Soft Riot – The Outsider in the Mirrors
The Outsider in the Mirrors negates current trends despite looking to nostalgia for inspiration, and in turn sounds refreshingly strange and exciting
It's no surprise that Soft Riot, the musical alter-ego of JJD, has associations with the city of Sheffield. Having lived there for a number of years (as well as London, and now Glasgow) his music pertains to the more gloomy, post-industrial connotations of synthwave, the likes of early Human League and Cabaret Voltaire elicited. On first inspection, The Outsider in the Mirrors could be accused of parodying those bands; to some Soft Riot's synth inclinations would sound outdated to the point of mere derision, but dig a little deeper and this LP has a lot more to give.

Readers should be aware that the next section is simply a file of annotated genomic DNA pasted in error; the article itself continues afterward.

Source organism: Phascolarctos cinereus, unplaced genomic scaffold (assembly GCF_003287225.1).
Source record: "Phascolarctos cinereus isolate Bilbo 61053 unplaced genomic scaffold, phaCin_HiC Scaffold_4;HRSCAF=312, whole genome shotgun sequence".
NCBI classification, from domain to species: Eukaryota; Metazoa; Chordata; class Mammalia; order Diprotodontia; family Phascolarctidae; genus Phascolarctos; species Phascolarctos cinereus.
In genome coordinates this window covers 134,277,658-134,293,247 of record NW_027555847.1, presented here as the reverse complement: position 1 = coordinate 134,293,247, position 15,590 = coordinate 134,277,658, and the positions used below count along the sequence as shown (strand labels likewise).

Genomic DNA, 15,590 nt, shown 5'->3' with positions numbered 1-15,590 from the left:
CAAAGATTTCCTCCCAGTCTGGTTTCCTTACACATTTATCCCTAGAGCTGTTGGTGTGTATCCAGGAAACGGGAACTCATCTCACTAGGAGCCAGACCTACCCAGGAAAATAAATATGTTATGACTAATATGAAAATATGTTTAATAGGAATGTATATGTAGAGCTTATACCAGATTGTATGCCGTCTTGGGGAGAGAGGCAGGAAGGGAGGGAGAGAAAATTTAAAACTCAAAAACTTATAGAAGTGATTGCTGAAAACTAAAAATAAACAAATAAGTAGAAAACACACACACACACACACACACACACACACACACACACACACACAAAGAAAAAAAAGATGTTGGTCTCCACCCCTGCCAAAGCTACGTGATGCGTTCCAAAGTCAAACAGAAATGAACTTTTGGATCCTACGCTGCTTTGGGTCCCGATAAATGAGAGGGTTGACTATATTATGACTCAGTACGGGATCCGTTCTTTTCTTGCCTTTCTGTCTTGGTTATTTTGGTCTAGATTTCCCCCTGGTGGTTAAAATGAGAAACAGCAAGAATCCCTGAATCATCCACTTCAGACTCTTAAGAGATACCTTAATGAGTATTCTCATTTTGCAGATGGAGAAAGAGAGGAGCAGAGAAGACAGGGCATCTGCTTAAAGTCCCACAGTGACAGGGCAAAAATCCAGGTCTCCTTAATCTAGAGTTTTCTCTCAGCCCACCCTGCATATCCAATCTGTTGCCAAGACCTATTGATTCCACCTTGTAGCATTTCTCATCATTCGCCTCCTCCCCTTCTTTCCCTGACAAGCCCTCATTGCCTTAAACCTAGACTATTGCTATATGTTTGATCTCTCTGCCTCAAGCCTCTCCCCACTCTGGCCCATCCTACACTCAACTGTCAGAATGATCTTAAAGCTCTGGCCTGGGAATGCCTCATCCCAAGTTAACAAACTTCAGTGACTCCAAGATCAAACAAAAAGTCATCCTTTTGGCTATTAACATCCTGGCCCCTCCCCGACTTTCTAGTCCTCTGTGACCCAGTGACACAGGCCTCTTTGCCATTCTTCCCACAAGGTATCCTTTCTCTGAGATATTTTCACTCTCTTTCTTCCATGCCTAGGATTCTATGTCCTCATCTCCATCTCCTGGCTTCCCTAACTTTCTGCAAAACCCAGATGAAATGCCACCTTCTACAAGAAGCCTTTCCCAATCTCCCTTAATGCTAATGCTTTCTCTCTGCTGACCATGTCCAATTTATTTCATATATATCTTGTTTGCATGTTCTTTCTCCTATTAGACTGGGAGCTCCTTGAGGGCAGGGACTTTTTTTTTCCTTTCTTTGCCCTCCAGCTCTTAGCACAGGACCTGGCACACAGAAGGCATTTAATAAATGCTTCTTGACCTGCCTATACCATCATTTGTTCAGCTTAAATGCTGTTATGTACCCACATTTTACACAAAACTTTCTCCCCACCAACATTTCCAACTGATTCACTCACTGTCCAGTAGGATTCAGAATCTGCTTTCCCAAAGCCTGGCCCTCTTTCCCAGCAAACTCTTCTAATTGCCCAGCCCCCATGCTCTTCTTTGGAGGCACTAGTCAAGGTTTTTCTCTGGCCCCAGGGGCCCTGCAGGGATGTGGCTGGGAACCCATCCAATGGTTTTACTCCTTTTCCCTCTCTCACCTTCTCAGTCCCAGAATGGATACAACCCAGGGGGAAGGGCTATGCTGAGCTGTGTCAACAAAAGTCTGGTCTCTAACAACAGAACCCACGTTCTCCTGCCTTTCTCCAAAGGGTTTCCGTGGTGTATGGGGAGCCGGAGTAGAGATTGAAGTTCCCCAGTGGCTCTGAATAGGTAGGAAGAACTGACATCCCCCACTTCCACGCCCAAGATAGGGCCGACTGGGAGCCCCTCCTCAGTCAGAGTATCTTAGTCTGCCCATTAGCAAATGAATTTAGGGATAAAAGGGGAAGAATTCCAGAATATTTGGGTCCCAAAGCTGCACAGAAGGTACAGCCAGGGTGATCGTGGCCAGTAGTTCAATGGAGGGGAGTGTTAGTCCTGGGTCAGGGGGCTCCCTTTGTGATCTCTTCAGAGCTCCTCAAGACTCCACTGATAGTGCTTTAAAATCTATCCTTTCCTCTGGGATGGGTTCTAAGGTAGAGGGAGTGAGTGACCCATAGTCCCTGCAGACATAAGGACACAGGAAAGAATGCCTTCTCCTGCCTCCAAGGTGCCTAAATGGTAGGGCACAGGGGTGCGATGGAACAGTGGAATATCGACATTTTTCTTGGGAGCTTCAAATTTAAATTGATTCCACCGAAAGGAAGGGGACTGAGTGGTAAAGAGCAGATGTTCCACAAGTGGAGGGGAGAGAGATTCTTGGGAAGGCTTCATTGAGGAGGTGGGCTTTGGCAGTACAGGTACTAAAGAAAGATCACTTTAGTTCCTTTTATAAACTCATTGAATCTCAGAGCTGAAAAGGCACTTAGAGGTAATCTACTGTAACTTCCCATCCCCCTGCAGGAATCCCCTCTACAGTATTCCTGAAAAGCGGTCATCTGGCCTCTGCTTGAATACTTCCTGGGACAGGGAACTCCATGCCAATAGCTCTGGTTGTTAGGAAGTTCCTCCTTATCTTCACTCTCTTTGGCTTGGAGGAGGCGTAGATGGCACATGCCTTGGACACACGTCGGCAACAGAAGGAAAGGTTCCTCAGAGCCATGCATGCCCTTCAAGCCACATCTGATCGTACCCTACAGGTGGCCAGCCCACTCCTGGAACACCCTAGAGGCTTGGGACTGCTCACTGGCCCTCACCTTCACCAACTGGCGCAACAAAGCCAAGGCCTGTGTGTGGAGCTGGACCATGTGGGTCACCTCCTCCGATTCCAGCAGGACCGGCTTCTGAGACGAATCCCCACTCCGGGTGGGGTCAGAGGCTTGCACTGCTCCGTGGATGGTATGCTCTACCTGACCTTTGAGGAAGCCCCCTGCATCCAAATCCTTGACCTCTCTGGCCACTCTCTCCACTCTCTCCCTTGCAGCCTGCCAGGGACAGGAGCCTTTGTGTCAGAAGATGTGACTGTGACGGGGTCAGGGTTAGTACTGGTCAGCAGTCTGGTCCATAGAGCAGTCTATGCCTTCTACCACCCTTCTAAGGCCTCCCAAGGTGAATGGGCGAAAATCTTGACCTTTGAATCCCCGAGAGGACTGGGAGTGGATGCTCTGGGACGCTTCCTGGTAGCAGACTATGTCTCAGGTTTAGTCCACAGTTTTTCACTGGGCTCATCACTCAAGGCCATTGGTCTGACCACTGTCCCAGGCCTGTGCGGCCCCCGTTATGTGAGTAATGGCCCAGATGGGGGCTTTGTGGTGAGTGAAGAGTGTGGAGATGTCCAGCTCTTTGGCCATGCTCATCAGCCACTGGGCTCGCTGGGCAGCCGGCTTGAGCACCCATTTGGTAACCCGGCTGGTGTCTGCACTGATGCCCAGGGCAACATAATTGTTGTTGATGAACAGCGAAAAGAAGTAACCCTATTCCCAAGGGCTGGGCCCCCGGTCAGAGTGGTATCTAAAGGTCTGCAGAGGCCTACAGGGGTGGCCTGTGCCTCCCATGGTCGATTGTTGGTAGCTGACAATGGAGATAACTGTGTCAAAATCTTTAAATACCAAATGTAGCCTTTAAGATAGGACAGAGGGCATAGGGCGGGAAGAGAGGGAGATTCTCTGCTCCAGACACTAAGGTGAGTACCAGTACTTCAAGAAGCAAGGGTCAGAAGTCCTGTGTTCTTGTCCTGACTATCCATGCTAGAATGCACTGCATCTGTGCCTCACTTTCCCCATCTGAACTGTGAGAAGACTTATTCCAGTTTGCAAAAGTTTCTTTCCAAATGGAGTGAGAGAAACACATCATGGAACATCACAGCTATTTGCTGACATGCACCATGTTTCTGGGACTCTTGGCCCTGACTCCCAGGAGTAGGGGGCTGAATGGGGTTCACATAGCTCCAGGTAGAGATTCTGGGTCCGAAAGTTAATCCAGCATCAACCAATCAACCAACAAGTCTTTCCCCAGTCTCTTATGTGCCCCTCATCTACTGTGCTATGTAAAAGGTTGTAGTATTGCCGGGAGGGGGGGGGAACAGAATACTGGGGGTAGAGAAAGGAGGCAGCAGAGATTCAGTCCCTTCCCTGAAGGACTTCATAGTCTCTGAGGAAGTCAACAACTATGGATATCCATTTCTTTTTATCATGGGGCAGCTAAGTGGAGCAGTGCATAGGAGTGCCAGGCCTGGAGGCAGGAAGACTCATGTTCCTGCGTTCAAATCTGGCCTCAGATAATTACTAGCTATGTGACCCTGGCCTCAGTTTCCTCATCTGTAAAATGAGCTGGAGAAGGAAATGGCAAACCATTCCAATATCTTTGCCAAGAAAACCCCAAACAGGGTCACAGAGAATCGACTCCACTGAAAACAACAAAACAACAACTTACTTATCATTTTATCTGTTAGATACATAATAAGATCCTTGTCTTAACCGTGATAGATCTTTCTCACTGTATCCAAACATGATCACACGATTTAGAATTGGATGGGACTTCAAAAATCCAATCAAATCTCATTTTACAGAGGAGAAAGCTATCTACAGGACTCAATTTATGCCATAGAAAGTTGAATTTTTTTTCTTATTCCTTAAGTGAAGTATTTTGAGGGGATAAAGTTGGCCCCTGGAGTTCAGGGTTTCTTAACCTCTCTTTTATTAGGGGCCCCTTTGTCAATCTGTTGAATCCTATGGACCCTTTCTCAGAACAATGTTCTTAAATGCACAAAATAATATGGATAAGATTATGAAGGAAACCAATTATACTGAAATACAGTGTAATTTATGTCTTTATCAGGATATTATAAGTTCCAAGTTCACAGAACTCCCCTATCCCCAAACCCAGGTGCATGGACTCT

The album uses an amalgamation of stylistic elements Soft Riot has pursued in the past – including sharp-edged post-punk and new wave – but the underlying theme is early electronic music's futuristic bend. JJD's unique synth interplay is dark and pulsing, and lyrics explore issues of isolation, urban alienation and social paranoia. Here, JJD creates his own world – an eerie, claustrophobic dystopia that's both terrifying and curiously alluring.
It's not without warmth and colour, however. While the title track deals in anxious rigidity, The Saddest Music in the World has an underlying softness that blends beautifully with its melodic impulses. The Outsider in the Mirrors negates current trends despite looking to nostalgia for inspiration, and in turn sounds refreshingly strange and exciting. It's the perfect soundtrack for late-night escapism.
Listen to: The Saddest Music in the World, Now World Romancer, The Outsider in the Mirrors